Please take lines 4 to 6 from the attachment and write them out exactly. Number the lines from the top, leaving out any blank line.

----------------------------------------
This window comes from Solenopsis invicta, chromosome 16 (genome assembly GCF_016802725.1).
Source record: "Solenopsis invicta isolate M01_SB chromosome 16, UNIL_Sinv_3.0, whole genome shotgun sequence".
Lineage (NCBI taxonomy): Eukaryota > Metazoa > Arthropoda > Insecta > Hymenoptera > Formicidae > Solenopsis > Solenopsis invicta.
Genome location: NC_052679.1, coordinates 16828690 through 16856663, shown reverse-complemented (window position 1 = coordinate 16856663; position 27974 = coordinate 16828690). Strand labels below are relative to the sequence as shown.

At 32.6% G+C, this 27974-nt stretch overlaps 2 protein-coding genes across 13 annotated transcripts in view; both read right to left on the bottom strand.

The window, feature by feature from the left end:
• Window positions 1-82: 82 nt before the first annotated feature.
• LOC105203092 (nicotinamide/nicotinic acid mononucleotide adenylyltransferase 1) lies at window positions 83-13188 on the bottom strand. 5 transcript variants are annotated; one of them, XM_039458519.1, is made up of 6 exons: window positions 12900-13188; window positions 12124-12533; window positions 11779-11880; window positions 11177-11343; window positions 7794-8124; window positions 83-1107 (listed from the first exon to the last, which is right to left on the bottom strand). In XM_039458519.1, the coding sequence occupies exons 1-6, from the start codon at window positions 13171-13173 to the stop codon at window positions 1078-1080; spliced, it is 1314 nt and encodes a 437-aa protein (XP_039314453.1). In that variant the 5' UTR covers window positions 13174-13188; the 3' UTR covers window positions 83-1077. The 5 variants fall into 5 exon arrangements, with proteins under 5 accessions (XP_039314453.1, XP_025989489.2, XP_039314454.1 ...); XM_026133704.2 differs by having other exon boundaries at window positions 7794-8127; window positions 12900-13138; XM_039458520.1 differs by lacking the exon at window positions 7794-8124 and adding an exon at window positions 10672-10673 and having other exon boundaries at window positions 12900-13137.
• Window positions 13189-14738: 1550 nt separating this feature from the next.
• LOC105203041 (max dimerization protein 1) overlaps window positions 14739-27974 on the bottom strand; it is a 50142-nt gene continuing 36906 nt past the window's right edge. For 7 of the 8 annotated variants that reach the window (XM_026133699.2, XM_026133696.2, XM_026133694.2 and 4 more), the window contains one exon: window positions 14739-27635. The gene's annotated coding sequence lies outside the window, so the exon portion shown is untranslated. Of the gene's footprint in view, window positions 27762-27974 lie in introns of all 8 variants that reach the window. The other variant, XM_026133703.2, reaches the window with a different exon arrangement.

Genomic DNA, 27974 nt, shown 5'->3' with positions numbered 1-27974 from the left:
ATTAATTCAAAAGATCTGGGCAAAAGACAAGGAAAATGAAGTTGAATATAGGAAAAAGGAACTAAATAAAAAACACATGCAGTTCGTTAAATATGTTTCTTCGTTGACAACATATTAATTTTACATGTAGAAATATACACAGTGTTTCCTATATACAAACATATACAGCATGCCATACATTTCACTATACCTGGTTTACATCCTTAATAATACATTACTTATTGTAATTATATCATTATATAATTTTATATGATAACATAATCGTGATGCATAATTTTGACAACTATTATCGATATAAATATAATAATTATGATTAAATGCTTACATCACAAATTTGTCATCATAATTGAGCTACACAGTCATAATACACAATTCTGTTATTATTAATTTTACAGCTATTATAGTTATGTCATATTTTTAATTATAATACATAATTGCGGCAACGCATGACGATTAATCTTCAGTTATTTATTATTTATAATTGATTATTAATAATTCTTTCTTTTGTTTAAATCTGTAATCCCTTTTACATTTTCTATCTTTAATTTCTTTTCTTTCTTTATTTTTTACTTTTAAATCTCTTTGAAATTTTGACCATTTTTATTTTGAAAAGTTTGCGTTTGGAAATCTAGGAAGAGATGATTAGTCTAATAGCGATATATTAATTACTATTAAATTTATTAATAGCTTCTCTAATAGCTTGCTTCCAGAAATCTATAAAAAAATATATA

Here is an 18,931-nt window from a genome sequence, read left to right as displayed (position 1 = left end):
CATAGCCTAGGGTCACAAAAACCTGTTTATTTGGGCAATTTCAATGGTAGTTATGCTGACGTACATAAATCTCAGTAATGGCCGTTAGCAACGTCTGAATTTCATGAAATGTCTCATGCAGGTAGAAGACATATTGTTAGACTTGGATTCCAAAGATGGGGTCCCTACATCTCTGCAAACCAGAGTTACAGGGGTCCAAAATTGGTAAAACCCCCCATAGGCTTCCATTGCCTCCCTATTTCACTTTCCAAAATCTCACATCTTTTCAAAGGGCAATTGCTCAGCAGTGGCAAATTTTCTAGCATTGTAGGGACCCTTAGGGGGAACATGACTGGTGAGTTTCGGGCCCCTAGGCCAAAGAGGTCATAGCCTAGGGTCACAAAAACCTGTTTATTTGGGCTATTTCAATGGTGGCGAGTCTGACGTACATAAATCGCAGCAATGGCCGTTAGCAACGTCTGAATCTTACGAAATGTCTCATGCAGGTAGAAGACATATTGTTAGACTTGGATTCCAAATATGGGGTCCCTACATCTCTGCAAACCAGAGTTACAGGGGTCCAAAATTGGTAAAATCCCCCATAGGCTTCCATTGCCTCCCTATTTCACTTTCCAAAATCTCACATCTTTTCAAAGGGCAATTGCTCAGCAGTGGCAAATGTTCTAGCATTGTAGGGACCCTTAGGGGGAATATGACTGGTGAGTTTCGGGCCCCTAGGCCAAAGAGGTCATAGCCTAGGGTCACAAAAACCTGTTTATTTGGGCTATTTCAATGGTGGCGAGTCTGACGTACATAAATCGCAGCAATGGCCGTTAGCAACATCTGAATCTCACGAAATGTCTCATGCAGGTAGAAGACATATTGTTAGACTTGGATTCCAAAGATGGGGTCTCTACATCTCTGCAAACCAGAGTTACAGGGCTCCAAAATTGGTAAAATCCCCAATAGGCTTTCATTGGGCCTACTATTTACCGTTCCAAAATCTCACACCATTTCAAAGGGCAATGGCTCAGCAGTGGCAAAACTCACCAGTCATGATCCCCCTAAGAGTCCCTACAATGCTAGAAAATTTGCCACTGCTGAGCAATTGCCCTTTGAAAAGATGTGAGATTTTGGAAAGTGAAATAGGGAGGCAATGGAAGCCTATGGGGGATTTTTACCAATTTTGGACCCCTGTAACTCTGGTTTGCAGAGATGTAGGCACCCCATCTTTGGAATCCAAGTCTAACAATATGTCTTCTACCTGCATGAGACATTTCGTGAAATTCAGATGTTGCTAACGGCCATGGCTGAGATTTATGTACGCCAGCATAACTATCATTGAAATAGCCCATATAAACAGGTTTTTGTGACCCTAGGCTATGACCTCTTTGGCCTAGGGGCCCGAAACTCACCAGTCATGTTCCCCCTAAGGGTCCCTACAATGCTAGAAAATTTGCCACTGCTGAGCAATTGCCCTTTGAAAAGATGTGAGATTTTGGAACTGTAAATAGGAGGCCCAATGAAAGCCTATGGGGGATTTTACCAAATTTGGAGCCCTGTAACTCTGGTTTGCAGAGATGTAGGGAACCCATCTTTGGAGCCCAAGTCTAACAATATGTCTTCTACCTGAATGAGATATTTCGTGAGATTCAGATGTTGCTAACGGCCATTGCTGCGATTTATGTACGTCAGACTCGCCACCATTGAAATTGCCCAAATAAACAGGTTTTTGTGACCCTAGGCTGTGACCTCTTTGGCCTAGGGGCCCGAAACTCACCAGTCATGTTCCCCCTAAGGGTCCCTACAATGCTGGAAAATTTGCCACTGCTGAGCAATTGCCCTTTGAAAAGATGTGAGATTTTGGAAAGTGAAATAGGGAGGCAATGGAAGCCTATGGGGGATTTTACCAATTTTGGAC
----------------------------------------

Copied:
Genome location: NC_052679.1, coordinates 16828690 through 16856663, shown reverse-complemented (window position 1 = coordinate 16856663; position 27974 = coordinate 16828690). Strand labels below are relative to the sequence as shown.

At 32.6% G+C, this 27974-nt stretch overlaps 2 protein-coding genes across 13 annotated transcripts in view; both read right to left on the bottom strand.

The window, feature by feature from the left end: